Capital gains may be realized on some forms of intangible property. Intangible assets range from patents and licenses to customer loyalty. Customer loyalty may result in substantial gains for a business. Customer loyalty cannot be specifically monetized and given a monetary value. As such, increased revenue or value as a result of loyalty cannot be treated as a capital gain. Other intangible property, such as patents, may be subject to capital gains taxes. The Internal Revenue Service (IRS) has complex guidelines that determine whether property is subject to capital gains taxes and may be counted as a financial loss if losses occur. These guidelines may be used for tax planning purposes.
Patents are one example of intangible property with a potentially high value. Patents may be licensed by or sold to another party for use. Income from patent licenses and sales may be treated differently by the IRS. Licensing a patent to another does not forfeit all rights to the property and simply permits usage of the patent. As such, income from licenses does not usually result in capital gains income. Sales of a patent may result in capital gains income. Other intellectual property may be treated in a similar fashion by the IRS. The sales of musical compositions may result in capital gains for sellers. Buyers of these rights may use the costs as deductions on an annual basis to recover costs.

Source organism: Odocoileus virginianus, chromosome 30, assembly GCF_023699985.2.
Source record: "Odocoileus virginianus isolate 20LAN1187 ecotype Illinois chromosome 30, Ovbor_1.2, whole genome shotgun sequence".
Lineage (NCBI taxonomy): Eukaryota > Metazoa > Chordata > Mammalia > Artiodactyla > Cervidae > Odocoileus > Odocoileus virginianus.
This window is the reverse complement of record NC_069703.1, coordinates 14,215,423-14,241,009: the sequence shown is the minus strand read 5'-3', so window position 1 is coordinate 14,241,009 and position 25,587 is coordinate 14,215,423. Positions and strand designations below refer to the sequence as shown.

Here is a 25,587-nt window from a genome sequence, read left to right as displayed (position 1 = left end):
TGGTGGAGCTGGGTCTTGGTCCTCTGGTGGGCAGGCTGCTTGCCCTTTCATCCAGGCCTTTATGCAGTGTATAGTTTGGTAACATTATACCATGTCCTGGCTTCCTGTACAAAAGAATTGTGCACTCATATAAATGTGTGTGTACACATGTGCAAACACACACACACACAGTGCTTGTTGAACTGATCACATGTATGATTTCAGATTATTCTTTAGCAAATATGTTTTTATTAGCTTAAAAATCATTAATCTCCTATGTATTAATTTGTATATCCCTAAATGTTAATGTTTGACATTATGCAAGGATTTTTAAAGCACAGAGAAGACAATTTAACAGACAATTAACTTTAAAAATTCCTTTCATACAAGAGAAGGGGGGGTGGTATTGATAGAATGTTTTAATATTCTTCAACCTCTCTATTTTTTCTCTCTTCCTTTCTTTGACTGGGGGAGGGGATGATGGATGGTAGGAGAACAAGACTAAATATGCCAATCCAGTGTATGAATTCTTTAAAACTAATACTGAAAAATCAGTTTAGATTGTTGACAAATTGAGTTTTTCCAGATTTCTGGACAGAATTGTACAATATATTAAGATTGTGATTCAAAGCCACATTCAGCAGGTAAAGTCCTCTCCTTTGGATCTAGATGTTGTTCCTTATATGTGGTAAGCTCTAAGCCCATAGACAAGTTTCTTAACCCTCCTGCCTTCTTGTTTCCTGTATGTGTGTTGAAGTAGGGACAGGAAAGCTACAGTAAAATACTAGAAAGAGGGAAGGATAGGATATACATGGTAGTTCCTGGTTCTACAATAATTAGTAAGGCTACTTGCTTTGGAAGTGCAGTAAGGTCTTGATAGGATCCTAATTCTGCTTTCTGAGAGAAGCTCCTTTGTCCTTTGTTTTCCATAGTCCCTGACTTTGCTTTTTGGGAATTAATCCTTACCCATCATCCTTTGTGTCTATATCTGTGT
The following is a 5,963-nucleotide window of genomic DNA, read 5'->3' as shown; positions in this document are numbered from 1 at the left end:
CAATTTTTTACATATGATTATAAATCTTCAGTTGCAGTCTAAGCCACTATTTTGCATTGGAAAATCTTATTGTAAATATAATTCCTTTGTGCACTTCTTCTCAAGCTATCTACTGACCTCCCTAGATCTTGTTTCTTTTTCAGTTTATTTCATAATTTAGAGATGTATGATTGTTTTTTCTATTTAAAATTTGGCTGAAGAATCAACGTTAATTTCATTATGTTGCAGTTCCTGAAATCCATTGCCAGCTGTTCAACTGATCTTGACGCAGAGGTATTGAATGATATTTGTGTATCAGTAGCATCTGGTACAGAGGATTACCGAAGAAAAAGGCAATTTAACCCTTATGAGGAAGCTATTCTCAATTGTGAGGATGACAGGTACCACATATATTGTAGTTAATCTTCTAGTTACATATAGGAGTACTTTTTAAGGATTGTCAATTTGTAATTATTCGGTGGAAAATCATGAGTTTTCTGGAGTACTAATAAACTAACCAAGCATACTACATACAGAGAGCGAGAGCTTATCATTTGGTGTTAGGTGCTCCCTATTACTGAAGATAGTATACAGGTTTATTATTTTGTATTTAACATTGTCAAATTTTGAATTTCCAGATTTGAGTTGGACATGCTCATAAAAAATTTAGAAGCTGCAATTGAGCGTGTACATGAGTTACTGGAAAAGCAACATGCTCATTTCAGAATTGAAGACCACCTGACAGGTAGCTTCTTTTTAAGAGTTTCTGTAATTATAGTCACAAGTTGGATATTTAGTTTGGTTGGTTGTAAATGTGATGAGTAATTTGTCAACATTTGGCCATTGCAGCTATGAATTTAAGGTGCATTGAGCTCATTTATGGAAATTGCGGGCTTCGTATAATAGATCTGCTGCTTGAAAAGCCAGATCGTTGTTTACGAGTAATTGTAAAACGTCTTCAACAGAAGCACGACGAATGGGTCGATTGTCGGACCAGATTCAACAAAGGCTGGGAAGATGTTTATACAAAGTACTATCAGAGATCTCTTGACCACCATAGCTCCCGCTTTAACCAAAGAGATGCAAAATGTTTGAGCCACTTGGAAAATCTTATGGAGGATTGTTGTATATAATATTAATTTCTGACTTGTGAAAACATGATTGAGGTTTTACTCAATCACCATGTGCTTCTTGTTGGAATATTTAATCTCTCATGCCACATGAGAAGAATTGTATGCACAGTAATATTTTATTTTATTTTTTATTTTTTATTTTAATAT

Intangible property is treated differently depending on the specific asset class and the relationship of the buyer to the seller. Closely related buyers and sellers do not realize capital gains and losses, for example.